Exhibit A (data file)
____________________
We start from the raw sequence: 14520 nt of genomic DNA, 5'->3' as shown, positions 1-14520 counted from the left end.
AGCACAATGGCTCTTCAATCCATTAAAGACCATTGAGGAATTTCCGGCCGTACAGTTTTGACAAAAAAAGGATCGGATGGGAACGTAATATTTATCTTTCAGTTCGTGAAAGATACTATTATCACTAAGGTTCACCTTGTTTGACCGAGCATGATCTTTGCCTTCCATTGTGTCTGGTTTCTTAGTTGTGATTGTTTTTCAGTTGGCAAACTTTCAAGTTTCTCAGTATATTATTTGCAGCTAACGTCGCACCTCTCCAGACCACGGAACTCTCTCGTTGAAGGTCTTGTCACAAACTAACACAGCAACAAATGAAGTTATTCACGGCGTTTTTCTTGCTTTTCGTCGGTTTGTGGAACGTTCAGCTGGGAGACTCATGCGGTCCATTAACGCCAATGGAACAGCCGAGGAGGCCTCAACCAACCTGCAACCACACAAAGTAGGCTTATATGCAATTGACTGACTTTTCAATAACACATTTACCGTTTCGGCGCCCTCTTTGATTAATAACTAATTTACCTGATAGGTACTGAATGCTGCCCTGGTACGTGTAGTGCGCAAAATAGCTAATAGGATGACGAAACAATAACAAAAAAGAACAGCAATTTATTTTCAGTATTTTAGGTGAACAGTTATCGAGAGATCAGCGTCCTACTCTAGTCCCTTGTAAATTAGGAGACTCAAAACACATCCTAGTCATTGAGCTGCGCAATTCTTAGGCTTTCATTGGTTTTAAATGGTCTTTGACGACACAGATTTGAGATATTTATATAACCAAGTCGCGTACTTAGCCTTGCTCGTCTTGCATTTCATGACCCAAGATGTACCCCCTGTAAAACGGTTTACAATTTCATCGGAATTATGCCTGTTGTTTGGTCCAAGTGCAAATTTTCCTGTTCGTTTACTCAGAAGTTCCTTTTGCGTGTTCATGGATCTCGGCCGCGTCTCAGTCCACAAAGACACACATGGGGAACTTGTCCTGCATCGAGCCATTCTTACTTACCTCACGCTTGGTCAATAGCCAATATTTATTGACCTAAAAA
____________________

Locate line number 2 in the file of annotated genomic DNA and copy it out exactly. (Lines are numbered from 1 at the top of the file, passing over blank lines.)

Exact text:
AGCACAATGGCTCTTCAATCCATTAAAGACCATTGAGGAATTTCCGGCCGTACAGTTTTGACAAAAAAAGGATCGGATGGGAACGTAATATTTATCTTTCAGTTCGTGAAAGATACTATTATCACTAAGGTTCACCTTGTTTGACCGAGCATGATCTTTGCCTTCCATTGTGTCTGGTTTCTTAGTTGTGATTGTTTTTCAGTTGGCAAACTTTCAAGTTTCTCAGTATATTATTTGCAGCTAACGTCGCACCTCTCCAGACCACGGAACTCTCTCGTTGAAGGTCTTGTCACAAACTAACACAGCAACAAATGAAGTTATTCACGGCGTTTTTCTTGCTTTTCGTCGGTTTGTGGAACGTTCAGCTGGGAGACTCATGCGGTCCATTAACGCCAATGGAACAGCCGAGGAGGCCTCAACCAACCTGCAACCACACAAAGTAGGCTTATATGCAATTGACTGACTTTTCAATAACACATTTACCGTTTCGGCGCCCTCTTTGATTAATAACTAATTTACCTGATAGGTACTGAATGCTGCCCTGGTACGTGTAGTGCGCAAAATAGCTAATAGGATGACGAAACAATAACAAAAAAGAACAGCAATTTATTTTCAGTATTTTAGGTGAACAGTTATCGAGAGATCAGCGTCCTACTCTAGTCCCTTGTAAATTAGGAGACTCAAAACACATCCTAGTCATTGAGCTGCGCAATTCTTAGGCTTTCATTGGTTTTAAATGGTCTTTGACGACACAGATTTGAGATATTTATATAACCAAGTCGCGTACTTAGCCTTGCTCGTCTTGCATTTCATGACCCAAGATGTACCCCCTGTAAAACGGTTTACAATTTCATCGGAATTATGCCTGTTGTTTGGTCCAAGTGCAAATTTTCCTGTTCGTTTACTCAGAAGTTCCTTTTGCGTGTTCATGGATCTCGGCCGCGTCTCAGTCCACAAAGACACACATGGGGAACTTGTCCTGCATCGAGCCATTCTTACTTACCTCACGCTTGGTCAATAGCCAATATTTATTGACCTAAAAA